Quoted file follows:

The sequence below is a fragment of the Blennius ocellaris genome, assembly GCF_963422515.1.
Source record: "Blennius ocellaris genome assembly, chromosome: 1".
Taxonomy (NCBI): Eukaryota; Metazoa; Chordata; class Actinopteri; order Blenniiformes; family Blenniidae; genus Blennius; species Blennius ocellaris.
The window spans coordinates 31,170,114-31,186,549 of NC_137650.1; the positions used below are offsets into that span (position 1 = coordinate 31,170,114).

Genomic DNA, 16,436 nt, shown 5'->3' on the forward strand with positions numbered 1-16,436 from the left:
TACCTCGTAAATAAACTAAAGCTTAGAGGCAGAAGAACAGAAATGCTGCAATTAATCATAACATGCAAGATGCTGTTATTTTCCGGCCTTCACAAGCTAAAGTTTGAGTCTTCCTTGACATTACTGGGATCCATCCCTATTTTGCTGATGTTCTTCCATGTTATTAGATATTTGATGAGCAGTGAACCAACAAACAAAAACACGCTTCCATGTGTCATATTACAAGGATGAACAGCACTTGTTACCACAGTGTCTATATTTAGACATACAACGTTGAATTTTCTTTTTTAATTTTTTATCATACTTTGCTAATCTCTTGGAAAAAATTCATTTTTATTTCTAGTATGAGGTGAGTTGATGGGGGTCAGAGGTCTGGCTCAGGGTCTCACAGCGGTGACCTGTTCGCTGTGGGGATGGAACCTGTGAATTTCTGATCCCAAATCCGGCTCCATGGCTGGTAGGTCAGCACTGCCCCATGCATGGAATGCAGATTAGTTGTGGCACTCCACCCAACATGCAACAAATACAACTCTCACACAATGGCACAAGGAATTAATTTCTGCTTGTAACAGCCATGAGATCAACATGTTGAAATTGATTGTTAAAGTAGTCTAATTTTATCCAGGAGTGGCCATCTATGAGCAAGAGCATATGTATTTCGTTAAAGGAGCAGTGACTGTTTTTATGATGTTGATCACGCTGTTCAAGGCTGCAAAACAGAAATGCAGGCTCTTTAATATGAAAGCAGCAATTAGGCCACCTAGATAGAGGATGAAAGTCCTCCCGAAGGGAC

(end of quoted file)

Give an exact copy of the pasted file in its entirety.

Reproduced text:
The sequence below is a fragment of the Blennius ocellaris genome, assembly GCF_963422515.1.
Source record: "Blennius ocellaris genome assembly, chromosome: 1".
Taxonomy (NCBI): Eukaryota; Metazoa; Chordata; class Actinopteri; order Blenniiformes; family Blenniidae; genus Blennius; species Blennius ocellaris.
The window spans coordinates 31,170,114-31,186,549 of NC_137650.1; the positions used below are offsets into that span (position 1 = coordinate 31,170,114).

Genomic DNA, 16,436 nt, shown 5'->3' on the forward strand with positions numbered 1-16,436 from the left:
TACCTCGTAAATAAACTAAAGCTTAGAGGCAGAAGAACAGAAATGCTGCAATTAATCATAACATGCAAGATGCTGTTATTTTCCGGCCTTCACAAGCTAAAGTTTGAGTCTTCCTTGACATTACTGGGATCCATCCCTATTTTGCTGATGTTCTTCCATGTTATTAGATATTTGATGAGCAGTGAACCAACAAACAAAAACACGCTTCCATGTGTCATATTACAAGGATGAACAGCACTTGTTACCACAGTGTCTATATTTAGACATACAACGTTGAATTTTCTTTTTTAATTTTTTATCATACTTTGCTAATCTCTTGGAAAAAATTCATTTTTATTTCTAGTATGAGGTGAGTTGATGGGGGTCAGAGGTCTGGCTCAGGGTCTCACAGCGGTGACCTGTTCGCTGTGGGGATGGAACCTGTGAATTTCTGATCCCAAATCCGGCTCCATGGCTGGTAGGTCAGCACTGCCCCATGCATGGAATGCAGATTAGTTGTGGCACTCCACCCAACATGCAACAAATACAACTCTCACACAATGGCACAAGGAATTAATTTCTGCTTGTAACAGCCATGAGATCAACATGTTGAAATTGATTGTTAAAGTAGTCTAATTTTATCCAGGAGTGGCCATCTATGAGCAAGAGCATATGTATTTCGTTAAAGGAGCAGTGACTGTTTTTATGATGTTGATCACGCTGTTCAAGGCTGCAAAACAGAAATGCAGGCTCTTTAATATGAAAGCAGCAATTAGGCCACCTAGATAGAGGATGAAAGTCCTCCCGAAGGGAC